In some embodiments, the composition comprises (1) particles (such as nanoparticles) comprising (in various embodiments consisting of or consisting essentially of) a poorly water soluble pharmaceutical agent and albumin; and (2) a stabilizing agent, wherein the weight ratio of the albumin to the poorly water soluble pharmaceutical agent in the composition is about 0.01:1 to about 100:1, and wherein stability of the composition is enhanced as compared to that of a composition without the stabilizing agent. In some embodiments, the poorly water soluble agent is coated with albumin. In some embodiments, the composition comprises (1) particles (such as nanoparticles) comprising (in various embodiments consisting of or consisting essentially of) a poorly water soluble pharmaceutical agent and albumin; and (2) a stabilizing agent, wherein the weight ratio of the albumin to the poorly water soluble pharmaceutical agent in the composition is about 18:1 or less (including for example any of about 1:1 to about 18:1, about 2:1 to about 15:1, about 3:1 to about 12:1, about 4:1 to about 10:1, and about 9:1), and wherein stability of the composition is enhanced as compared to that of a composition without the stabilizing agent. In some embodiments, the poorly water soluble agent is coated with albumin.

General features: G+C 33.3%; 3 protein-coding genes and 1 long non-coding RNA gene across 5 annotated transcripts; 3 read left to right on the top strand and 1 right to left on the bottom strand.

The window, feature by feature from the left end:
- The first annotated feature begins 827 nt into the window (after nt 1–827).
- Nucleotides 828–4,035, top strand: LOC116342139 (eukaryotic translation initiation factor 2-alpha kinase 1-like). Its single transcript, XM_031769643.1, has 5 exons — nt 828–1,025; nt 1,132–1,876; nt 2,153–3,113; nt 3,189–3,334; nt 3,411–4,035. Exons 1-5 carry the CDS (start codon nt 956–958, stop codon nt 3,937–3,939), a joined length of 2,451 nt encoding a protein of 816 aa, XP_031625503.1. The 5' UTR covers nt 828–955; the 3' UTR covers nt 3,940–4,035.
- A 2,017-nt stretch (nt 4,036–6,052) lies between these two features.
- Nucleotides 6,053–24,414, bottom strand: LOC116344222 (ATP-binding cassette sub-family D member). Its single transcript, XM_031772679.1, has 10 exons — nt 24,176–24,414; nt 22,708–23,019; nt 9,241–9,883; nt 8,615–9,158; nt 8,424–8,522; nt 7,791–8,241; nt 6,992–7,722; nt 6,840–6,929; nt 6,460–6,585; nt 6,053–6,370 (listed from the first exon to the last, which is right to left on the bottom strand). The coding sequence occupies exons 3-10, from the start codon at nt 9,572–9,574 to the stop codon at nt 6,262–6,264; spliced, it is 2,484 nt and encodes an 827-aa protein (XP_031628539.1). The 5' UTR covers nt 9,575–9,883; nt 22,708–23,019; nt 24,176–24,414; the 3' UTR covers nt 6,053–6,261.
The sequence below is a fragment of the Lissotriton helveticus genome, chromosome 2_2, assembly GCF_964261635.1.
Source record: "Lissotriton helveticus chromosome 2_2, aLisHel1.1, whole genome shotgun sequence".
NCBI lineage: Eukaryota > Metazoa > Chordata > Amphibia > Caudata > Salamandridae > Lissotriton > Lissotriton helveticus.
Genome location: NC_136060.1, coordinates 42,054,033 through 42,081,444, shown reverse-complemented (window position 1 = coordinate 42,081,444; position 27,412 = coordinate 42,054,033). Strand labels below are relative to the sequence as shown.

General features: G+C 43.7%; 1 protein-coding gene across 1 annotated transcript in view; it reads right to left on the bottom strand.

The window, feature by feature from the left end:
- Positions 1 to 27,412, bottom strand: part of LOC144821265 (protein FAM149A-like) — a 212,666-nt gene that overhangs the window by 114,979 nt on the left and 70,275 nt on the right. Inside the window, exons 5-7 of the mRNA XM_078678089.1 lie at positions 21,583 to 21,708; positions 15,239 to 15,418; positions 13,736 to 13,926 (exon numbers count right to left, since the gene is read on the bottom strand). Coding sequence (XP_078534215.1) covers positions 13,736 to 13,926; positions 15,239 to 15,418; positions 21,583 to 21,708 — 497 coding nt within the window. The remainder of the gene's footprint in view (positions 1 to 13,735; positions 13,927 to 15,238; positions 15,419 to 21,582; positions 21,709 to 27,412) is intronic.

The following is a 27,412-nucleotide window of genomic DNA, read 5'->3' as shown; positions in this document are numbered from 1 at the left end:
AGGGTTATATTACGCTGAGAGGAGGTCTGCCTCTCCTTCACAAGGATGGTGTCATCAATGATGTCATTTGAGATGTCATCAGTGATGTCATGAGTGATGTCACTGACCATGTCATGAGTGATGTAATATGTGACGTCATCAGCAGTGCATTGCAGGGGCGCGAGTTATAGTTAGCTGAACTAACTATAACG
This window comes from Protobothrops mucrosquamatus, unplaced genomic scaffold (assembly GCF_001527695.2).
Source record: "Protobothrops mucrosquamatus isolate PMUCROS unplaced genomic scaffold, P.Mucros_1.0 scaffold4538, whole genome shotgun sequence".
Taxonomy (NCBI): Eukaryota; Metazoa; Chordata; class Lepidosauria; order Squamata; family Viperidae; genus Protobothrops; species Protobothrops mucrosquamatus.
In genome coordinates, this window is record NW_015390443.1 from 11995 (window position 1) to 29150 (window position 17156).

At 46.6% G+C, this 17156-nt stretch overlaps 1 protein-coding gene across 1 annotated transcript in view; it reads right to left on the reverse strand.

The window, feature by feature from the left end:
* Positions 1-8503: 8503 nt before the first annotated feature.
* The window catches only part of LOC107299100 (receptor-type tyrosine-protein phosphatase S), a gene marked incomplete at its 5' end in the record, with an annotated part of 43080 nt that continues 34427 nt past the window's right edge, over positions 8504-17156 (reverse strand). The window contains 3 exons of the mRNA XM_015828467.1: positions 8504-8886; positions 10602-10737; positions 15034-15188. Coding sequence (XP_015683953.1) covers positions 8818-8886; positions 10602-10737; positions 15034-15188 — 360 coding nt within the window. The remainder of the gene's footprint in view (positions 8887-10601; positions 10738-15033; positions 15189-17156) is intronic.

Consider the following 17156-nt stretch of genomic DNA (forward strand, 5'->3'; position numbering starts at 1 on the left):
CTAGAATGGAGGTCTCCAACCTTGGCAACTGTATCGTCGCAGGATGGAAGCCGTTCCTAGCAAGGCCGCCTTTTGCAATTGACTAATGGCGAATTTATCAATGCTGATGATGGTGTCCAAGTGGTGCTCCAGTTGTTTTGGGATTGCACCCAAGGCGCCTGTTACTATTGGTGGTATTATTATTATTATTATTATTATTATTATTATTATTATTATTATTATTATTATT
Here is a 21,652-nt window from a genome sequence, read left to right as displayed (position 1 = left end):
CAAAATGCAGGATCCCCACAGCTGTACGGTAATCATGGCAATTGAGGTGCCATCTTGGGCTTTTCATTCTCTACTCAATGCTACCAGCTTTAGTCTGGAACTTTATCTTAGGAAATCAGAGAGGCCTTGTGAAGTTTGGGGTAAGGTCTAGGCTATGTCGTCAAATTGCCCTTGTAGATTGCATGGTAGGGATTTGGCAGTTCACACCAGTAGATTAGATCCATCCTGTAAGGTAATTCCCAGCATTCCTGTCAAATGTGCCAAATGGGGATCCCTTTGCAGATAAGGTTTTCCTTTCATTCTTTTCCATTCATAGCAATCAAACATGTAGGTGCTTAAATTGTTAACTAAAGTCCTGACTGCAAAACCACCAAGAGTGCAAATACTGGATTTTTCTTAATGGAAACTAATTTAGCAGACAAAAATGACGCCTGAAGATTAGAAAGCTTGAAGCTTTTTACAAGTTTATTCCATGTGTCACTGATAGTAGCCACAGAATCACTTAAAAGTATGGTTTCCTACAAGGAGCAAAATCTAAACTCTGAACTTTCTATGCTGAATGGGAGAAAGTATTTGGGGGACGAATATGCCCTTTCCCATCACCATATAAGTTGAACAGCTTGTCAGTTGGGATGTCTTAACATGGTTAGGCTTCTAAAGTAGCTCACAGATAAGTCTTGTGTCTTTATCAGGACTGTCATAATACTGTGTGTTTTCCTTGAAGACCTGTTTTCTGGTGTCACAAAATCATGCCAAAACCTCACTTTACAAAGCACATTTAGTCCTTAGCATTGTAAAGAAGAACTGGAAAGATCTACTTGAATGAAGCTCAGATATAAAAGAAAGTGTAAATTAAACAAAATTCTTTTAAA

In some embodiments, the composition comprises (1) particles (such as nanoparticles) comprising (in various embodiments consisting of or consisting essentially of) docetaxel and albumin; and (2) a stabilizing agent, wherein the weight ratio of albumin and the docetaxel in the composition is about 0.01:1 to about 100:1, and wherein stability of the composition is enhanced as compared to that of a composition without the stabilizing agent. In some embodiments, the composition comprises (1) particles (such as nanoparticles) comprising (in various embodiments consisting of or consisting essentially of) docetaxel and albumin; and (2) a stabilizing agent, wherein the weight ratio of albumin and the docetaxel in the composition is about 18:1 or less (including for example any of about 1:1 to about 18:1, about 2:1 to about 15:1, about 3:1 to about 12:1, about 4:1 to about 10:1, and about 9:1), and wherein stability of the composition is enhanced as compared to that of a composition without the stabilizing agent. In some embodiments, the docetaxel is coated with albumin. In some embodiments, the composition is substantially free (such as free) of surfactant. In some embodiments, the composition comprises a stable aqueous suspension of particles (such as nanoparticles) comprising docetaxel and albumin (such as particles of docetaxel coated with albumin), wherein the composition further comprises a stabilizing agent, wherein the weight ratio of albumin and the docetaxel in the composition is about 18:1 or less (including for example about 1:1 to about 18:1, about 2:1 to about 15:1, about 3:1 to about 12:1, about 4:1 to about 10:1, and about 9:1), and wherein stability of the composition is enhanced as compared to that of a composition without the stabilizing agent. In some embodiments, the composition comprises a dry (such as lyophilized) composition that can be reconstituted, resuspended, or rehydrated to form generally a stable aqueous suspension of particles (such as nanoparticles) comprising docetaxel and albumin (such as docetaxel coated with albumin), wherein the composition further comprises a stabilizing agent, wherein the weight ratio of albumin and the docetaxel in the composition is about 18:1 or less (including for example any of about 1:1 to about 18:1, about 2:1 to about 15:1, about 3:1 to about 12:1, about 4:1 to about 10:1, and about 9:1), and wherein stability of the composition is enhanced as compared to that of a composition without the stabilizing agent. In some embodiments, the stabilizing agent is a chelating agent, such as any of (and in some embodiments selected from the group consisting of) edetate, citrate, malic acid, pentetate, tromethamine, derivatives thereof, and mixtures thereof. In some embodiments, the stabilizing agent is a citrate or a derivative thereof (such as sodium citrate). In some embodiments, the composition comprises sodium citrate and sodium chloride. In some embodiments, the stabilizing agent is an edetate or a derivative thereof (such as EDTA). In some embodiments, the stabilizing agent is sodium gluconate. In some embodiments, the stabilizing agent is sodium pyrophosphate.